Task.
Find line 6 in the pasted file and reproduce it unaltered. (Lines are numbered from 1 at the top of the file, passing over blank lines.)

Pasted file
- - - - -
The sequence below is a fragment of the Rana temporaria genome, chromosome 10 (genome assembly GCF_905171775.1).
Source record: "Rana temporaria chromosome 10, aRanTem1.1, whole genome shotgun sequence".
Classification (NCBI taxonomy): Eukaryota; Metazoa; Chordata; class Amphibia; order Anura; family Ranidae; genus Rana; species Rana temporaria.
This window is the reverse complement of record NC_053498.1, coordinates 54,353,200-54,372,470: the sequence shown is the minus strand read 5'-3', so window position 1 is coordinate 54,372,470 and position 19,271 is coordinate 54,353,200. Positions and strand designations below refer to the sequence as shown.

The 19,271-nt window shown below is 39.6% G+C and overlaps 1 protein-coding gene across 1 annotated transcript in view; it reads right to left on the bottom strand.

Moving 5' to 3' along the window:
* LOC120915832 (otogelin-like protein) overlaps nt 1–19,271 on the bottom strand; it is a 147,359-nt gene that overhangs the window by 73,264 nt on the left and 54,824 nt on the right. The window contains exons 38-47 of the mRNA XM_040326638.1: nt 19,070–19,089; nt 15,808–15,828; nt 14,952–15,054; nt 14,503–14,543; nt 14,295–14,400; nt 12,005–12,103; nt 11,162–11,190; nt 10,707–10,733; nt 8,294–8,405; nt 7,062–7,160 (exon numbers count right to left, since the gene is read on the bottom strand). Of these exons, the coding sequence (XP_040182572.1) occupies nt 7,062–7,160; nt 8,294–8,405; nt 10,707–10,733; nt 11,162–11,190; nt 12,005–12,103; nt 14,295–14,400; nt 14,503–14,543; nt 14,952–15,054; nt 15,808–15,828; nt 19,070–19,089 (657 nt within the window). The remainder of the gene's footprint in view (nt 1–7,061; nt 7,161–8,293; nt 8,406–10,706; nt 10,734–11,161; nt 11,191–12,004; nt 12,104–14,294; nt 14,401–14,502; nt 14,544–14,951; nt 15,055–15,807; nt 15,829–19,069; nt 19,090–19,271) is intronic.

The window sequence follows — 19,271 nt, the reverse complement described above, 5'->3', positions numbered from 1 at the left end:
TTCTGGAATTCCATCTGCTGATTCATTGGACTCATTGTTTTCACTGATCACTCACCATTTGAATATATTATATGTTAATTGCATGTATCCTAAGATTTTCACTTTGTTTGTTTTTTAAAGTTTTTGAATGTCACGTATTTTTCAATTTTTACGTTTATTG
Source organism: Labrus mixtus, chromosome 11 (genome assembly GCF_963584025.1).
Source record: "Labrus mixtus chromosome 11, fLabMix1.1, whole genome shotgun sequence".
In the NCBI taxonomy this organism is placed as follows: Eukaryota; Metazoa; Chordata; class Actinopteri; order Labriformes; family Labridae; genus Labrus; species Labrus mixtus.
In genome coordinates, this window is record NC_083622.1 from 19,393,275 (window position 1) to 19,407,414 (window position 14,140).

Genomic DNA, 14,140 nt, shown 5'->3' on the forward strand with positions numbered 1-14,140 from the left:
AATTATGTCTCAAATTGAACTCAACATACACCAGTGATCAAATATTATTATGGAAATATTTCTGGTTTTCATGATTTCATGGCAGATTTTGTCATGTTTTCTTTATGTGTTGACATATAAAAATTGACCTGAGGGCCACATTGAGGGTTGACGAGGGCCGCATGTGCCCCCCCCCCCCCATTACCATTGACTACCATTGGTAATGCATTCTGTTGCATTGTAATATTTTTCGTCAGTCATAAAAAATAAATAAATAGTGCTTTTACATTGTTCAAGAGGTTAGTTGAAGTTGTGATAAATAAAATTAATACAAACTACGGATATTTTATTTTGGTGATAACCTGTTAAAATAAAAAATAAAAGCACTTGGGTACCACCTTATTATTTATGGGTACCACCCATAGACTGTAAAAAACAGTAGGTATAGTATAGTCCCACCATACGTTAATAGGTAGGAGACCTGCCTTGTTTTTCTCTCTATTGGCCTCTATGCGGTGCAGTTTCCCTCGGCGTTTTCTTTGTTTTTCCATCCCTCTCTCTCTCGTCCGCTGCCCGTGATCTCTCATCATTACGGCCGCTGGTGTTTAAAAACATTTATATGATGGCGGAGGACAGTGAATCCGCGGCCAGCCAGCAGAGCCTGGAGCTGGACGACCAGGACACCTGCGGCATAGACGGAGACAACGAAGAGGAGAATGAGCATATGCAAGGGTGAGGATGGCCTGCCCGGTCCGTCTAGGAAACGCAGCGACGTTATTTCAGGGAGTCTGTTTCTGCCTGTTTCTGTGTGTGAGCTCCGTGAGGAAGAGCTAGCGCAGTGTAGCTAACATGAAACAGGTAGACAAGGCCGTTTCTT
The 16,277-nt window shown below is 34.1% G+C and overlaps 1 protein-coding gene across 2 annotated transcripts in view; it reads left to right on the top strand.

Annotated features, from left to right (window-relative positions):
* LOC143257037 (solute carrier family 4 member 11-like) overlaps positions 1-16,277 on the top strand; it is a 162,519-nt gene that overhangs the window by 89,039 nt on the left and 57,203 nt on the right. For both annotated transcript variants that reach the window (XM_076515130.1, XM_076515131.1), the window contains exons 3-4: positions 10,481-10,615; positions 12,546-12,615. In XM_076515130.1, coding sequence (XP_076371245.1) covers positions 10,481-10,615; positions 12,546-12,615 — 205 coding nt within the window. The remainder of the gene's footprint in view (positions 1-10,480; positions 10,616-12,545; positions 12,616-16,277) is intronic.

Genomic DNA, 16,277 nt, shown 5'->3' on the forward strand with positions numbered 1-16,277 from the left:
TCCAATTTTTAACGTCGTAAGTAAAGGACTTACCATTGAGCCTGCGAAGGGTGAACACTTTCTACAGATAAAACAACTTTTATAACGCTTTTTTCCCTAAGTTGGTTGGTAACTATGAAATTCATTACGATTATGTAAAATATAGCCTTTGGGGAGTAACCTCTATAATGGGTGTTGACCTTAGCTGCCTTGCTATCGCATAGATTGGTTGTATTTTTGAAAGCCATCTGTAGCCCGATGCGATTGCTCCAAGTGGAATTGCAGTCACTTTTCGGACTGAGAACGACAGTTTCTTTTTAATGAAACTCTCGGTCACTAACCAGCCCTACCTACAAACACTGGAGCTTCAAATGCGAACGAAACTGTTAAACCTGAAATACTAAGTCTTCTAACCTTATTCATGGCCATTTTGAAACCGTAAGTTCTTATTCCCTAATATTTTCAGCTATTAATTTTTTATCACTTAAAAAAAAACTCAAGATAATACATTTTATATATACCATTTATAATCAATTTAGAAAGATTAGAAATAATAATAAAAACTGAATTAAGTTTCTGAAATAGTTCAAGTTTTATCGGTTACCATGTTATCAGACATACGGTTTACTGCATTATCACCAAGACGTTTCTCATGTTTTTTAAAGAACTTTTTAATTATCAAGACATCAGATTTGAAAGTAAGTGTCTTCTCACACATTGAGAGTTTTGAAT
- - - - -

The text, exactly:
Moving 5' to 3' along the window: